Cari amici

I am delighted to announce this very special event, the Celebration Luncheon.

What  are we celebrating?

We are celebrating the 150th Anniversary of Venice, Veneto and Friuli  joining the Kingdom of Italy and the 155th anniversary of the Reunification of Italy. Italy, for the first time since the Roman Empire, was reunited as a one political entity. During many centuries Italy was divided into smaller States that often were at odds with one another. And because of this weakness, it was often overrun and conquered by more powerful European nations.  By the 19th century, a great many Italians were fed-up of being controlled and governed by foreign nations and thus  Il Risorgimento (the Resurgence of Italy) was born.  You will find a short and concise expose’ of Italy’s Wars of Independence at the end of this post.

The Hon. Antonio Verde, Consul General of Italy, will be in attendance.  To honor his presence and to make the luncheon quite special, we have researched the menu of the meals that the Venetians served to the King of Italy 150 years ago. Among the various recipes, we have selected a few that sounded incredibly good.  The Chef of La Cumbre Country Club, well-known for his versatility and skill, has agreed to use them to create a meal worth of a King.

It will be an overall interesting and delightful experience.  You will meet the Consul and you will enjoy the company of other Circolo Italiano members.  You will learn some interesting facts about Italy but, equally as important, you will eat and drink like a King!

And here are the details:

 Thursday, October 20, 2016
12:00 Noon
 La Cumbre Country Club  (4015 Via Laguna, Santa Barbara)

Cost: $50

Reservations are required and the payment must accompany your reservation.

Deadline to reserve is Friday, October 14th, 2016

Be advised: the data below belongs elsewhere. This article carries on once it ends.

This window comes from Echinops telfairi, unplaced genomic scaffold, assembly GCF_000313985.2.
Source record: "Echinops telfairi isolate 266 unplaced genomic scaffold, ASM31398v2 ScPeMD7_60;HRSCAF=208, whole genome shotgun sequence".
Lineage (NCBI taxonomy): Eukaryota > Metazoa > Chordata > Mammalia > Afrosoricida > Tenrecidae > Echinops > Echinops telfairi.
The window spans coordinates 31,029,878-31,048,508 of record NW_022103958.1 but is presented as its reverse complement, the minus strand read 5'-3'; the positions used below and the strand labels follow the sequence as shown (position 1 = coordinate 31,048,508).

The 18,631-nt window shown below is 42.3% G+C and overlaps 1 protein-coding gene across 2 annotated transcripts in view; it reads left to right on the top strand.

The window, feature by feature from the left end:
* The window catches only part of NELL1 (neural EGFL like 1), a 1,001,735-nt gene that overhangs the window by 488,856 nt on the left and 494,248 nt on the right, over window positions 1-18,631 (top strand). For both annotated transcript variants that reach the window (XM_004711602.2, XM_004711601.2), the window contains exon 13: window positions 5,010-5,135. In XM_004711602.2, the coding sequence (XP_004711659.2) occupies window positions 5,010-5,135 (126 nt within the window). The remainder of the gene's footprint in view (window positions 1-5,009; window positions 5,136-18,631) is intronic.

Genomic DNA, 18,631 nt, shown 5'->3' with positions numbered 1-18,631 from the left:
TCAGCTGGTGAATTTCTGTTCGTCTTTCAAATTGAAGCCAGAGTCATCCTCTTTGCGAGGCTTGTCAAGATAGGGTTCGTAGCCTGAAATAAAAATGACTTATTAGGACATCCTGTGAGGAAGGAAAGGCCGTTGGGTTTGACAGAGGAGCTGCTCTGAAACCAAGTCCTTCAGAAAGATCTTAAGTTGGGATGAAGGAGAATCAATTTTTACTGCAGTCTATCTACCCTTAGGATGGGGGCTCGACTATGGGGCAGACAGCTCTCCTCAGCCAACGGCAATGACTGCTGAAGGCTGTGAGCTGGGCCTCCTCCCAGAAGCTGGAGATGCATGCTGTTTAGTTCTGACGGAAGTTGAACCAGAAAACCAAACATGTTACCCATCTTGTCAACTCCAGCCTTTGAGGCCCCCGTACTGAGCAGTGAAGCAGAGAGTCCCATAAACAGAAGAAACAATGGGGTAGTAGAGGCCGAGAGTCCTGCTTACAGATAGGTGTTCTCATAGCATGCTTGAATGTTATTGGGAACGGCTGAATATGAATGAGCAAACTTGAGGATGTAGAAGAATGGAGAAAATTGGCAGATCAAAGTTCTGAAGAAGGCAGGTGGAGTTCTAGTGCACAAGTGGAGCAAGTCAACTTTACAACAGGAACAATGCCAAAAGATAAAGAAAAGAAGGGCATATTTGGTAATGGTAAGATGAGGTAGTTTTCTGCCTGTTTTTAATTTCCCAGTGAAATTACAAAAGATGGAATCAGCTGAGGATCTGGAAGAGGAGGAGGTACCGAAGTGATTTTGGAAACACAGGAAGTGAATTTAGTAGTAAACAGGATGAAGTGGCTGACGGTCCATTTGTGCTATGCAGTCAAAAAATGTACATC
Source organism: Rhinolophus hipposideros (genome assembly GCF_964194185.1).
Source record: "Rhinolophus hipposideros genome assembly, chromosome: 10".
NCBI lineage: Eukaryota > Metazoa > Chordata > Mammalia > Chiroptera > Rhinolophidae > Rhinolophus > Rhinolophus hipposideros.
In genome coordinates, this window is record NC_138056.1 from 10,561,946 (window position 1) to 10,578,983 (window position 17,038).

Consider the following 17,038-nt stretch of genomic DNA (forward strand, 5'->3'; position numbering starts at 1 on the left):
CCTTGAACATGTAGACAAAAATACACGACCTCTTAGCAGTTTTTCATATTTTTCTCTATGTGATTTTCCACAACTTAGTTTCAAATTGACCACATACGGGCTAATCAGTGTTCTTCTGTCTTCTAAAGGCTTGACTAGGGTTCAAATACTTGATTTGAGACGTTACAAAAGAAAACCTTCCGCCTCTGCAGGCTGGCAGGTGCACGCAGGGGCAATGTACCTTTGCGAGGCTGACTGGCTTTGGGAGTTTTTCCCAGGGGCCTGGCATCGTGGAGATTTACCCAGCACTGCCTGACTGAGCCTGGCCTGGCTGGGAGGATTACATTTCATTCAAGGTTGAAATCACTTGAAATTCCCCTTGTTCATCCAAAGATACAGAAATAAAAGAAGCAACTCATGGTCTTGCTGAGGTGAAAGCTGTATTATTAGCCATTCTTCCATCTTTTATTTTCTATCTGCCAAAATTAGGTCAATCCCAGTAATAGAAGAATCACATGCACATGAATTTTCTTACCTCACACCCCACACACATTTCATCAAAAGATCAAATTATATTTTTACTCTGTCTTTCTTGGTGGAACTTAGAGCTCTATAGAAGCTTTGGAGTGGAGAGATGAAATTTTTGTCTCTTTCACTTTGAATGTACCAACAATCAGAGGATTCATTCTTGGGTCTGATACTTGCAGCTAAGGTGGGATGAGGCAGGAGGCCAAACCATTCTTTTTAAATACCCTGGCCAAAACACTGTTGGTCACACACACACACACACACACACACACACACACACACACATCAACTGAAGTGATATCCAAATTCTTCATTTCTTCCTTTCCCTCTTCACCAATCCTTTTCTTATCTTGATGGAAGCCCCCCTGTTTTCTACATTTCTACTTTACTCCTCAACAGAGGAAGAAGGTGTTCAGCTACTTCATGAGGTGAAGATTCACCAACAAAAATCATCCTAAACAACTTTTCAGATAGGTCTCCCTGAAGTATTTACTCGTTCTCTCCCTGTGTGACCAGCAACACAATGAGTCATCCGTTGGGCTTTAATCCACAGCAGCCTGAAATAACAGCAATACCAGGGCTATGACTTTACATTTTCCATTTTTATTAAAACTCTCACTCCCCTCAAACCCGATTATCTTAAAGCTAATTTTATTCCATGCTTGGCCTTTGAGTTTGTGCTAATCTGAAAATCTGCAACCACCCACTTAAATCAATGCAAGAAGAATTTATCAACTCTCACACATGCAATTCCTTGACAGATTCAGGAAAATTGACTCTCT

To reserve and pay by CHECK: please click on this LINK for a downloadable and printable RSVP form.


The unification of the many Italian fragmented states took place between 1848 and 1919, a 71 year period during which four wars of Independence were fought.

The First Italian war of Independence was between Piedmont-Sardinia and the Austrian Empire in which the Austrians prevailed and were paid 65 Million Francs in damages.

It became obvious to the Kingdom of Piedmont-Sardinia that they could not defeat the Austrian Empire by themselves and that an alliance was essential. Allied with France’s Napoleon III, the Second War of Independence was successful in defeating Austria and in 1859 Lombardy was ceded to the Italians. In recompense for their help, France was given Nice and Savoy.

Subsequently, in 1861 other Italian states revolted and joined Piedmont-Sardinia into what became the Kingdom of Italy with Vittorio Emanuele II as its sovereign. It was known as IL RISORGIMENTO, the resurgence of Italy as a unified nation after millennia.

There were remaining areas of the peninsula that were overwhelmingly Italian but not yet part of the nation, known as “Italia Irredenta”, forming the irredentist movement that prevailed from then on.

The Third War of Independence was also known as the Seven Weeks War. The short duration of the conflict belies the importance of its aftermath. The Prussian German states became the major challenger to Austria’s hegemony and a minor issue over the Schleswig-Holstein disputes, first with Denmark, then with Austria itself, triggered a war. Italy, seeing an opportunity for some territorial gains and courted by Prussia which hoped to force Austria to fight on two fronts, joined them against Austria. The reward was to be the Veneto. Despite some military setbacks, the Italo-Prussian alliance prevailed and the Austrians were forced to cede Venice to Italy but they chose to hand it to Napoleon III instead. He, in turn, handed Venice to King Vittorio Emanuele II and, in a plebiscite, Venice voted to join Italy.

We are celebrating the 150th anniversary of this event, which also brought back the iconic Iron Crown (La Corona Ferrea di Lombardia) which the Austrians had taken to Vienna.  This little crown, dating back to the 4th Century AD, gets its name from the iron ring, said to be forged from a Crucifixion nail and given to a Lombard queen by St. Helen.  It was used by all Christian rulers through the centuries, including Charlemagne, Holy Roman Emperors and Napoleon.

The Fourth and final War of Independence is also WWI, after which Italy gained back Trento, the South Tyrol (or Trentino-Alto Adige as the Italians would call it) and Trieste in 1919.